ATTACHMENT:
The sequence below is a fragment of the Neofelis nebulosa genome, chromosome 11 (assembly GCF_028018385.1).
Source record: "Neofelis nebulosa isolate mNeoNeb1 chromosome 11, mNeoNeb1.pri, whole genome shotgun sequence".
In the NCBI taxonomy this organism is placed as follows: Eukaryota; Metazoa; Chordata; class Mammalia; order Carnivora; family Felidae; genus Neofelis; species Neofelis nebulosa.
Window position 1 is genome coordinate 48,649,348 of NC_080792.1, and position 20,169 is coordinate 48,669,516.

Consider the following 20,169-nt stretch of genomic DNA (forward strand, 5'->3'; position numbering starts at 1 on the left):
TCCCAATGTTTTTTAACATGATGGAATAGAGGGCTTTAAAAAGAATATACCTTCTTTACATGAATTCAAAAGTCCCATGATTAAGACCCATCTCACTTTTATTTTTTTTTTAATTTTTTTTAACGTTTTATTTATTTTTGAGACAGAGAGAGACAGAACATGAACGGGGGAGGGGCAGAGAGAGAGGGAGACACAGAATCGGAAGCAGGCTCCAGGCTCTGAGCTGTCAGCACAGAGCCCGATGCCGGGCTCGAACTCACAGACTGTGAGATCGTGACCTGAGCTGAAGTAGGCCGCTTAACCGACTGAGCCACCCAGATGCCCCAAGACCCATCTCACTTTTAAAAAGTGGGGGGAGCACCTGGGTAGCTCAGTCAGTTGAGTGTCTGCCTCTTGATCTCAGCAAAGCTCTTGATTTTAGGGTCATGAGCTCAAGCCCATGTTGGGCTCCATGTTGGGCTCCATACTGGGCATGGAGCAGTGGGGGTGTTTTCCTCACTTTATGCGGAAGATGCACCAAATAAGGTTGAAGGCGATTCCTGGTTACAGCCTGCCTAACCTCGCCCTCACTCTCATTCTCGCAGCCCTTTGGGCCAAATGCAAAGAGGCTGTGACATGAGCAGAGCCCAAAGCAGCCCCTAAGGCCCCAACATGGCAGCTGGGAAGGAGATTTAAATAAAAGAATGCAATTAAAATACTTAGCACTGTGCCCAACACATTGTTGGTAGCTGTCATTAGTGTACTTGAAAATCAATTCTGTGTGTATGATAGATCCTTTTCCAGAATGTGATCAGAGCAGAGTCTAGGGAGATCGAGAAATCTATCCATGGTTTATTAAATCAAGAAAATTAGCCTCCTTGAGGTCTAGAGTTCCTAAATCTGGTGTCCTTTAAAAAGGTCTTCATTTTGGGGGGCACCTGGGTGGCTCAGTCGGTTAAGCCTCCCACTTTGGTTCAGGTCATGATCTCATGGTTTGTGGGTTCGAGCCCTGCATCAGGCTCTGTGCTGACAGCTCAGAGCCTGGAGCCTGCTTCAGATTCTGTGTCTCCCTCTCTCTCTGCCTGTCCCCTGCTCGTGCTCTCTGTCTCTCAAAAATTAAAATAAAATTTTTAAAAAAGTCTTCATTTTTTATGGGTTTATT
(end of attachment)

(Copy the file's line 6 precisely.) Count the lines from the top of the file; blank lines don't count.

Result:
TCCCAATGTTTTTTAACATGATGGAATAGAGGGCTTTAAAAAGAATATACCTTCTTTACATGAATTCAAAAGTCCCATGATTAAGACCCATCTCACTTTTATTTTTTTTTTAATTTTTTTTAACGTTTTATTTATTTTTGAGACAGAGAGAGACAGAACATGAACGGGGGAGGGGCAGAGAGAGAGGGAGACACAGAATCGGAAGCAGGCTCCAGGCTCTGAGCTGTCAGCACAGAGCCCGATGCCGGGCTCGAACTCACAGACTGTGAGATCGTGACCTGAGCTGAAGTAGGCCGCTTAACCGACTGAGCCACCCAGATGCCCCAAGACCCATCTCACTTTTAAAAAGTGGGGGGAGCACCTGGGTAGCTCAGTCAGTTGAGTGTCTGCCTCTTGATCTCAGCAAAGCTCTTGATTTTAGGGTCATGAGCTCAAGCCCATGTTGGGCTCCATGTTGGGCTCCATACTGGGCATGGAGCAGTGGGGGTGTTTTCCTCACTTTATGCGGAAGATGCACCAAATAAGGTTGAAGGCGATTCCTGGTTACAGCCTGCCTAACCTCGCCCTCACTCTCATTCTCGCAGCCCTTTGGGCCAAATGCAAAGAGGCTGTGACATGAGCAGAGCCCAAAGCAGCCCCTAAGGCCCCAACATGGCAGCTGGGAAGGAGATTTAAATAAAAGAATGCAATTAAAATACTTAGCACTGTGCCCAACACATTGTTGGTAGCTGTCATTAGTGTACTTGAAAATCAATTCTGTGTGTATGATAGATCCTTTTCCAGAATGTGATCAGAGCAGAGTCTAGGGAGATCGAGAAATCTATCCATGGTTTATTAAATCAAGAAAATTAGCCTCCTTGAGGTCTAGAGTTCCTAAATCTGGTGTCCTTTAAAAAGGTCTTCATTTTGGGGGGCACCTGGGTGGCTCAGTCGGTTAAGCCTCCCACTTTGGTTCAGGTCATGATCTCATGGTTTGTGGGTTCGAGCCCTGCATCAGGCTCTGTGCTGACAGCTCAGAGCCTGGAGCCTGCTTCAGATTCTGTGTCTCCCTCTCTCTCTGCCTGTCCCCTGCTCGTGCTCTCTGTCTCTCAAAAATTAAAATAAAATTTTTAAAAAAGTCTTCATTTTTTATGGGTTTATT